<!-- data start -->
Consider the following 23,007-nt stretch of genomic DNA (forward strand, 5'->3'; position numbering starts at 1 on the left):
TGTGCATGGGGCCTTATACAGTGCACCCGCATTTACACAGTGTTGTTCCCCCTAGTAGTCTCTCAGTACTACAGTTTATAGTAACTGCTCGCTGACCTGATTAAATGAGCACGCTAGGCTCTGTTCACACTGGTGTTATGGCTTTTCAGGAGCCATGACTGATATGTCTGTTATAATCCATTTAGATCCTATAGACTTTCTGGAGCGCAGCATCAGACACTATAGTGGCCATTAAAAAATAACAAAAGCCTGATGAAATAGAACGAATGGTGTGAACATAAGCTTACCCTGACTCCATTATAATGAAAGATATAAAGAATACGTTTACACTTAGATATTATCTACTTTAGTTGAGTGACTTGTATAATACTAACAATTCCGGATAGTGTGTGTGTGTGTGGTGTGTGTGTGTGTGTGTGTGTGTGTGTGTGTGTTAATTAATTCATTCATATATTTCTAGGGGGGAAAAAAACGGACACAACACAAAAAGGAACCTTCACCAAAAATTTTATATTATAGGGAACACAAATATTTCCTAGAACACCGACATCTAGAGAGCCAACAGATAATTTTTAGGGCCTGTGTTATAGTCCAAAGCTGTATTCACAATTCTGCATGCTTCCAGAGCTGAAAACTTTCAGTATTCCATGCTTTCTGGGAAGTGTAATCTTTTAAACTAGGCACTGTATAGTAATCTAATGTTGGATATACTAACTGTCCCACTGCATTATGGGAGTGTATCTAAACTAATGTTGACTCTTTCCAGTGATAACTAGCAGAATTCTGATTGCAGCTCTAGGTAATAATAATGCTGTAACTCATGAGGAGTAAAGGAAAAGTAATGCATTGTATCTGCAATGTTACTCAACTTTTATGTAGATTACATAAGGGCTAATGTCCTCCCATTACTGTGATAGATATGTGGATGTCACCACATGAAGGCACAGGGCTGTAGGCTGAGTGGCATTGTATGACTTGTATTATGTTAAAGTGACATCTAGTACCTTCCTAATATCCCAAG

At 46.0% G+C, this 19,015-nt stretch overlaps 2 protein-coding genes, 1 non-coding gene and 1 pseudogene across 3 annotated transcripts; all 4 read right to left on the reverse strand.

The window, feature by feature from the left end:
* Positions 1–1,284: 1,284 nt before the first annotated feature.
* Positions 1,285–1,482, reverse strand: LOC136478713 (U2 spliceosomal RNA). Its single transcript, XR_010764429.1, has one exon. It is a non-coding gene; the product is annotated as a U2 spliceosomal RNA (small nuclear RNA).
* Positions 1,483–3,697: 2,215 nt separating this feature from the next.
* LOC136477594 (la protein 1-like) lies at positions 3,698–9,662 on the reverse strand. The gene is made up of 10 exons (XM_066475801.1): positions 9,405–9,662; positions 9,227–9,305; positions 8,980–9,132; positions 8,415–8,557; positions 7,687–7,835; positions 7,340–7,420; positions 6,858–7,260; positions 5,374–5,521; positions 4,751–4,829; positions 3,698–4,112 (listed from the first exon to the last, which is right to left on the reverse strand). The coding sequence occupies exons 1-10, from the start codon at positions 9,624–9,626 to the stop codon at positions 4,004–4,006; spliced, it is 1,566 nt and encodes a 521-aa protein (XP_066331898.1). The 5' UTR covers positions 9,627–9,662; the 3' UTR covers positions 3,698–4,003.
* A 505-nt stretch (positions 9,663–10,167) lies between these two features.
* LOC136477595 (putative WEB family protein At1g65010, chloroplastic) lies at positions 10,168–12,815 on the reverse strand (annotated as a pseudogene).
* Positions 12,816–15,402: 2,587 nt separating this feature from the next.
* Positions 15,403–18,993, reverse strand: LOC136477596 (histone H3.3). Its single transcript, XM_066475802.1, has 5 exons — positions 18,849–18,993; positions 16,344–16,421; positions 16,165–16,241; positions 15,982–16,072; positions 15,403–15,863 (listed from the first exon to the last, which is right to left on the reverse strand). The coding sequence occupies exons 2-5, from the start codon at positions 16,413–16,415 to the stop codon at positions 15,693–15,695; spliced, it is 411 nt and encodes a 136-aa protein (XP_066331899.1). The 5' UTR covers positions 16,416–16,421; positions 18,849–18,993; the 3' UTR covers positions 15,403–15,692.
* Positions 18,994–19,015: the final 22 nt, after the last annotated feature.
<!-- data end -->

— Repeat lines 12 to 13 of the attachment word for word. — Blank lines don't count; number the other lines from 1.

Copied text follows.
* Positions 15,403–18,993, reverse strand: LOC136477596 (histone H3.3). Its single transcript, XM_066475802.1, has 5 exons — positions 18,849–18,993; positions 16,344–16,421; positions 16,165–16,241; positions 15,982–16,072; positions 15,403–15,863 (listed from the first exon to the last, which is right to left on the reverse strand). The coding sequence occupies exons 2-5, from the start codon at positions 16,413–16,415 to the stop codon at positions 15,693–15,695; spliced, it is 411 nt and encodes a 136-aa protein (XP_066331899.1). The 5' UTR covers positions 16,416–16,421; positions 18,849–18,993; the 3' UTR covers positions 15,403–15,692.
* Positions 18,994–19,015: the final 22 nt, after the last annotated feature.